How simple is it really to arrange and carry out a product inspection? And where is your hard-earned money really going when you pay a third-party QC company to inspect on your behalf?

This is a question we get asked a lot – and for good reason. Buyers are in the business of striking a balance between providing their customers both a low cost product and one that meets certain standards of quality. The cost of product inspections is generally an expense passed on to the customer.

That’s why we saw a need to give you a behind-the-scenes look at some of the operational functions you might not have considered – functions product inspection companies depend on to run smoothly. In an earlier article, we walked you through a day in the life of a QC product inspector. Here, you’ll learn about eight previously unknown duties of operations staff that are essential to any third-party product inspection.

Balancing order complexity with the client’s budget

This is the work that goes into providing a quote. It isn’t a perfect science and depends on variables like the number of SKUs in the shipment, the total quantity per SKU, factory location and any special testing requirements. In many cases, the client will be provided with a couple of service options from which to choose.

Following up with suppliers to confirm basic service information

This often means LOTS of calls and emails to get things booked at the right time. It can also mean checking with the factory to make sure that any specialized testing equipment will be made available during the inspection.

Selecting the right inspectors for the job

Although most staff will be what you can consider “general inspectors,” it does not mean they are capable of inspecting every kind of product. This means the QC company is constantly evaluating how new inspections might affect ones that have already been scheduled. For example, an inspector with specific experience with toys scheduled to inspect a stapler might need to be reallocated to handle a last-minute toy inspection.

Arranging transportation and accommodation for inspectorsproduct-inspection-transportation

Since inspectors generally take public transportation to and from the factories, location and geography can affect product inspection. Many inspections require sending staff the night before a service or having them come back the day after. In either case, the inspector is usually required to stay overnight in a hotel. This also means an inspector might be busy for three days while only spending one day in the factory. The farther the factory is from normal service centers, the harder it is to get people from Point A to Point B.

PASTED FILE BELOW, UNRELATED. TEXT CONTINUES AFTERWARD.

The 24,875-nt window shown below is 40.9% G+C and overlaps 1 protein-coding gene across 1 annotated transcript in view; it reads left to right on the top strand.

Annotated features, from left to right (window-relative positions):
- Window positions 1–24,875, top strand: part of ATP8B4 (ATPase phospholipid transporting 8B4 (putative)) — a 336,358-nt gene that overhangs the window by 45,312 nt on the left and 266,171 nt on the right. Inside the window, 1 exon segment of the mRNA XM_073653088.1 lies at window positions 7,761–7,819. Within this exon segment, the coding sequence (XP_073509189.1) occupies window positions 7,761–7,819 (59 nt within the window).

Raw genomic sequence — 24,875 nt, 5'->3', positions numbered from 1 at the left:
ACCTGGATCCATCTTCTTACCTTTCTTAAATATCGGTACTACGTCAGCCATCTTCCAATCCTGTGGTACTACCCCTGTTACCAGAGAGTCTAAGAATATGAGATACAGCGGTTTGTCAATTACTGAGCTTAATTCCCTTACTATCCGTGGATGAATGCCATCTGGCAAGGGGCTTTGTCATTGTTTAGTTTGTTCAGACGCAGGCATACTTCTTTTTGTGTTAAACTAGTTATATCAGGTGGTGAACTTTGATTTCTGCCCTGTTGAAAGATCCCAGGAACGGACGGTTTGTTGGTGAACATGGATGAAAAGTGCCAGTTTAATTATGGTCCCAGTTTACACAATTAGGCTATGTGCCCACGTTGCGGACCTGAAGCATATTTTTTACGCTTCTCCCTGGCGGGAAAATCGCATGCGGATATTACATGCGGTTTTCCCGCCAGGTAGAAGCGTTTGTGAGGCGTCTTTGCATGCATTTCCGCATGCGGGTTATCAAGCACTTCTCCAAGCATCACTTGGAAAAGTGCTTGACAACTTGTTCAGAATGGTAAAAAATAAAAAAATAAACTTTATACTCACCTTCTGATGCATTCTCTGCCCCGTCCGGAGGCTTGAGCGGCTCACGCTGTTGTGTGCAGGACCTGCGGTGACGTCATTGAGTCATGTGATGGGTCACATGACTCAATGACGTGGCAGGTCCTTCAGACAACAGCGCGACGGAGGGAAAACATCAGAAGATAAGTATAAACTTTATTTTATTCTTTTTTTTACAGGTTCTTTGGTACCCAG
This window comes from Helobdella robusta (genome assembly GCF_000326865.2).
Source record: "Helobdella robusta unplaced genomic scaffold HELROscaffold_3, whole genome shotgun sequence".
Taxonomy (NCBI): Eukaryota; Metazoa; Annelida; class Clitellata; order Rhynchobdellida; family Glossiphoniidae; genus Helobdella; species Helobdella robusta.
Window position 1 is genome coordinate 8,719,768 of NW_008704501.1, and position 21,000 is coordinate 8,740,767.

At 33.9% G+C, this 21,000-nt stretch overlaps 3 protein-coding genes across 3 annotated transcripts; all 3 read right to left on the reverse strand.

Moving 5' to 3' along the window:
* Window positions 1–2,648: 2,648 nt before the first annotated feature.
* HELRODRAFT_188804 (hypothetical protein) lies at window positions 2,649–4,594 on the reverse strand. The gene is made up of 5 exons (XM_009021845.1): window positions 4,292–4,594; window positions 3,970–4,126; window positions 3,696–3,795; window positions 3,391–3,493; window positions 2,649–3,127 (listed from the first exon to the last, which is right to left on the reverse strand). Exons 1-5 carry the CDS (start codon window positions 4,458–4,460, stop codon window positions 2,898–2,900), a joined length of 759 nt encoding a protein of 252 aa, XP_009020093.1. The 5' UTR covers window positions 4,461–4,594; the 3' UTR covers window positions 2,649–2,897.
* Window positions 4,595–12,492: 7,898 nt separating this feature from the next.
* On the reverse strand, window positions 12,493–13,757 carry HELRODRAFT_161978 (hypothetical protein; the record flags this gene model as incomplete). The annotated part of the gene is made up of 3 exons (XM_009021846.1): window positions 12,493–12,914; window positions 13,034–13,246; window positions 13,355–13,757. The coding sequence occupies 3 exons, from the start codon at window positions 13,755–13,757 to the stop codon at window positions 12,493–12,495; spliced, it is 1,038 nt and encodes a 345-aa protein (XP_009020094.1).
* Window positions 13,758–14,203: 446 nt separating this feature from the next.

Organizing documents required for inspection

Inspectors are human and sometimes make mistakes, but ultra-clear documentation minimizes the risk of that happening. It also creates the foundation for a detailed and efficient inspection.

During-service follow up

The QC company office makes contact with the inspector around lunch time to make sure everything is going well and will finish on time. This also gives the QC company a chance to communicate any urgent issues to the client.

Vetting the inspection report

An inspection report is thoroughly reviewed before the inspector leaves the factory. This entails someone scouring the report for inconsistencies oproduct-inspection-reviewing-reportr unclear information. This is a critical step in determining if the service was done properly and without any improper benefits. An inspector who cut corners or faked results generally has a hard time answering specific questions about the report.

Post-service follow up

Following-up after a product inspection comes last and entails giving feedback to the inspector about his or her performance. This feedback might come from the client or from coworkers also involved in executing the service.


More work goes into arranging and executing an inspection than you might think. Operations staff carry out a lot of frequently overlooked tasks, including those related to:

  • Quotations
  • Confirming service information
  • Inspector selection
  • Logistics
  • Organizing specifications
  • During-service follow-up
  • Reviewing reports; and
  • Post-service follow-up

Having an understanding of the inner workings of a product inspection company will help you with knowing what to expect from your own QC provider. So keep these eight important steps in mind when choosing a company to trust with inspecting your products.


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